The atmosphere was electric Saturday night at the Bloor Cinema as theater-goers lined up around the block to see the much-anticipated Canadian premiere of “Slingshot Hip Hop. The film was a successful finale to the Toronto Palestine Film Festival’s thrilling week-long entry into Toronto’s vibrant film festival scene.
“Slingshot Hip Hop, by Palestinian-American director Jackie Reem Salloum, riveted the audience with the voices of Palestinian youth set to the revolutionary beats of Palestinian hip hop. Salloum’s first feature film follows young Palestinian rappers who take viewers on a personal tour of the hardships they face growing up in the ghettoes and refugee camps of Israel and Palestine.
Palestinian rappers DAM, Arapeeyat, MWR, PR, and Abeer invoke hip hop to convey their frustrations with occupation, gender inequality, poverty, checkpoints and second class status in their own homeland. The film is punctuated with the entrancing beats of these Palestinian hip hop pioneers.
Influenced by the transformed words of famous Arab poets and African-American hip hop icons they empower a new generation of youth growing up in the regions ghettoes.
Audience members greeted Salloum with a prolonged standing ovation as she took to the stage following the film. Clearly moved by the audience’s ecstatic reaction, Salloum thanked the crowd for their support and stated that “the artists in the film would be very pleased with their largest audience outside of Ramallah. Afterwards, viewers eagerly lined up to purchase advance copies of this award-winning film and 2008 Sundance Festival Grand Jury Prize nominee.
Festival organizers were thrilled with the tremendous success of festival, which attracted more than 4,100 viewers to 36 films over the course of eight days. An audience spanning all generations and backgrounds traveled from cities across Ontario, Quebec and the United States to attend the festival screenings. Media coverage of the festival traversed the globe from mainstream and independent media in Toronto to major news sites across the Middle East.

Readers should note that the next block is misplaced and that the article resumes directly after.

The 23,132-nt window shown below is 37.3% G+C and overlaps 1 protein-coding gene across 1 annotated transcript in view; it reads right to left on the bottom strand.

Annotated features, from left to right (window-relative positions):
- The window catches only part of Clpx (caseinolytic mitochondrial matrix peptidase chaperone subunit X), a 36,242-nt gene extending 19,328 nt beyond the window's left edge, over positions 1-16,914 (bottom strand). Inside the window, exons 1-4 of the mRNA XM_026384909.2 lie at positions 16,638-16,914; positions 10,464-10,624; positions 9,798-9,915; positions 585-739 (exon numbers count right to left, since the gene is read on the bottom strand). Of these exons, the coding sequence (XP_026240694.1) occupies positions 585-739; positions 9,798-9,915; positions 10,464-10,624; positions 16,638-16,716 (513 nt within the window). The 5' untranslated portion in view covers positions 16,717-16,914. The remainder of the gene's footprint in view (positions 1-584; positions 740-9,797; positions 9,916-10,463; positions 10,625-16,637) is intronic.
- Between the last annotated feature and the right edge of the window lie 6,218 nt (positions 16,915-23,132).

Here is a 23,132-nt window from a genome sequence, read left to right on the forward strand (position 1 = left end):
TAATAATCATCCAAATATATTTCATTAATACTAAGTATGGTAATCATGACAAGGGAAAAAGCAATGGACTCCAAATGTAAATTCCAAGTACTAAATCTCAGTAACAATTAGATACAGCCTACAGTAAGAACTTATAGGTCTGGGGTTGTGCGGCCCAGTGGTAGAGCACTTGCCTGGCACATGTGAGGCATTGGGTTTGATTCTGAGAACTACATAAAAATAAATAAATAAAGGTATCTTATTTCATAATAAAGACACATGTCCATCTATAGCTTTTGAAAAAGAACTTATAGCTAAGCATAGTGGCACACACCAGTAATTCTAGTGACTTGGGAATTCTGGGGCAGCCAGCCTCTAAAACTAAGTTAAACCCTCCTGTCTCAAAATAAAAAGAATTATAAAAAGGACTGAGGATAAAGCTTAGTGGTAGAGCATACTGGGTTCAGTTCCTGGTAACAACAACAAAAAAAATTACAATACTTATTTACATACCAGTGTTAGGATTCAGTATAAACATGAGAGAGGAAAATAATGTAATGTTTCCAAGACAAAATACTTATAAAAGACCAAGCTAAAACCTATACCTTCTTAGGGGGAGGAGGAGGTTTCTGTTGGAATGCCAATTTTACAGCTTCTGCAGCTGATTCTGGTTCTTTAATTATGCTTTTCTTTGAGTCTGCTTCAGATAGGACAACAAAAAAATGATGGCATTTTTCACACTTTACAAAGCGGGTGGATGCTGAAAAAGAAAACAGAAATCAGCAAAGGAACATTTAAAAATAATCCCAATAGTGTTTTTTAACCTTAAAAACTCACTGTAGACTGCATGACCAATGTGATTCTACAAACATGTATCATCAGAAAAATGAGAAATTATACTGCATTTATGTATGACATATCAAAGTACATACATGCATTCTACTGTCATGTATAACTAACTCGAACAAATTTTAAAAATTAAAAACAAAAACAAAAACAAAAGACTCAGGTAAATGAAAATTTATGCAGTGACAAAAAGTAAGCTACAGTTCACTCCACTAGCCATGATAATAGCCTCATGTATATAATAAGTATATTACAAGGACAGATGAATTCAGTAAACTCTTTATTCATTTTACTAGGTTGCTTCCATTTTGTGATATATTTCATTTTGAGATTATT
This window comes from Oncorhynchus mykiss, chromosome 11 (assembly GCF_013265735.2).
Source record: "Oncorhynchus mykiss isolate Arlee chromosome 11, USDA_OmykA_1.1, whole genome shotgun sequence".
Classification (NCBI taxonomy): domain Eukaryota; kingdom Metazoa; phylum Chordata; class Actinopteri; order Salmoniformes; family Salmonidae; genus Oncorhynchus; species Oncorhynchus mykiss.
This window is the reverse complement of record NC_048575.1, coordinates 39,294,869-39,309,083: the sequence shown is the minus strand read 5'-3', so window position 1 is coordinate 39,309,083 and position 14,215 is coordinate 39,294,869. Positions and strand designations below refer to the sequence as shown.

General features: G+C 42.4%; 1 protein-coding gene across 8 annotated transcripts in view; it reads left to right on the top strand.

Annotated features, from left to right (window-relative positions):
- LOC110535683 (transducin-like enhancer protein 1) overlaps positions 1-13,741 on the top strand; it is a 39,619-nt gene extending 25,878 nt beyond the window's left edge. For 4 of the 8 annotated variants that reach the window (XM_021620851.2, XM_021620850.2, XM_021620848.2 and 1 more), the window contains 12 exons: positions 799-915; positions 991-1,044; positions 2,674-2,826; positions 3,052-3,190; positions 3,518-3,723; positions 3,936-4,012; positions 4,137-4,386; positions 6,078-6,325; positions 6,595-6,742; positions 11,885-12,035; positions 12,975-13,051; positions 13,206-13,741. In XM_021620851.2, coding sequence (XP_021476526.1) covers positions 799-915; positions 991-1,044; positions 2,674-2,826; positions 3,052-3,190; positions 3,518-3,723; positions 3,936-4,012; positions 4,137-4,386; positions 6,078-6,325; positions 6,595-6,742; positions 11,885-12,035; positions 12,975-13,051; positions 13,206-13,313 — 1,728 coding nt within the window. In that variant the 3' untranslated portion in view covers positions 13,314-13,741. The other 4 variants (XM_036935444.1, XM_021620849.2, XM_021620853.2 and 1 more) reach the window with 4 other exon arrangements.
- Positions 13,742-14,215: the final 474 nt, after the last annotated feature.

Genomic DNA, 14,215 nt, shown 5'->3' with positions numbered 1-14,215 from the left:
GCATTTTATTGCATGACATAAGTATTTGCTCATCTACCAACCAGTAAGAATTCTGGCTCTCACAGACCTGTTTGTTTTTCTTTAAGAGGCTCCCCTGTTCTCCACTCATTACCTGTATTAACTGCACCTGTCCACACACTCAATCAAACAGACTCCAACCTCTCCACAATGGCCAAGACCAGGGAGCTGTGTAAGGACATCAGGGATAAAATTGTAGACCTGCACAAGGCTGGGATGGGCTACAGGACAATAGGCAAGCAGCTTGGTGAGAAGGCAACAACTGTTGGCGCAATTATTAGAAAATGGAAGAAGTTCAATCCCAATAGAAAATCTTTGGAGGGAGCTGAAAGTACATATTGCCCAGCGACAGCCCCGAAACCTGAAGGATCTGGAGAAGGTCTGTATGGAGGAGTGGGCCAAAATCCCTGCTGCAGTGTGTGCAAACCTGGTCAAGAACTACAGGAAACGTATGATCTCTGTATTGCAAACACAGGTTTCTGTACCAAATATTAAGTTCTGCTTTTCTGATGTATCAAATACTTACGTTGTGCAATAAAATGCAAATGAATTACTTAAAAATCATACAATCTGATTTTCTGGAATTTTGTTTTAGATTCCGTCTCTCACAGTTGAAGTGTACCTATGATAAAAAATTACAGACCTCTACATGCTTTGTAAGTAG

All the screenings were well attended, with many shows selling out including both the opening and closing night films at the Bloor Cinema. Members of other Toronto film festivals and important figures in the arts and cultural scene, including poet Dionne Brand, introduced the films. After most film screenings audience members asked questions of special festival guests, including poet and actress Suheir Hammad of “Salt of this Sea and actor Bachar Da’as of “Driving to Zigzigland. During one question and answer session, a member of the audience stood up and thanked the organizers stating “Everything I learned about Palestine I learned this week at the festival.
Other closing day highlights included a discussion forum entitled “Palestinian Cinema and Cultural Resistance. Panelists Salloum, spoken word artist Rafeef Ziadah, and Professor Rinaldo Walcott discussed the roles art and hip hop are playing in the Palestinian struggle for justice. The short film “Sedition by Toronto filmmaker Min Sook Lee also premiered on the last day at the Bloor Cinema. The film features the stories of Toronto spoken word artists who were on hand and treated the audience with spontaneous on-stage performances after the screening.
At the festival’s closing night party, festival organizer Ziadah thanked the organizing committee, advisory board, sponsors, co-presenters and volunteers for believing in the festival. “We accomplished something incredible in Toronto this week. Thanks to everyone s hard work and dedication we brought Palestine to Toronto. The work for the next festival starts tomorrow.
Conceived by Palestine House to commemorate the 60th Anniversary of the Nakba, the 1948 mass expulsion of Palestinians from their ancestral lands, TPFF evolved from numerous successful screenings of Palestinian films in the Greater Toronto Area over the years.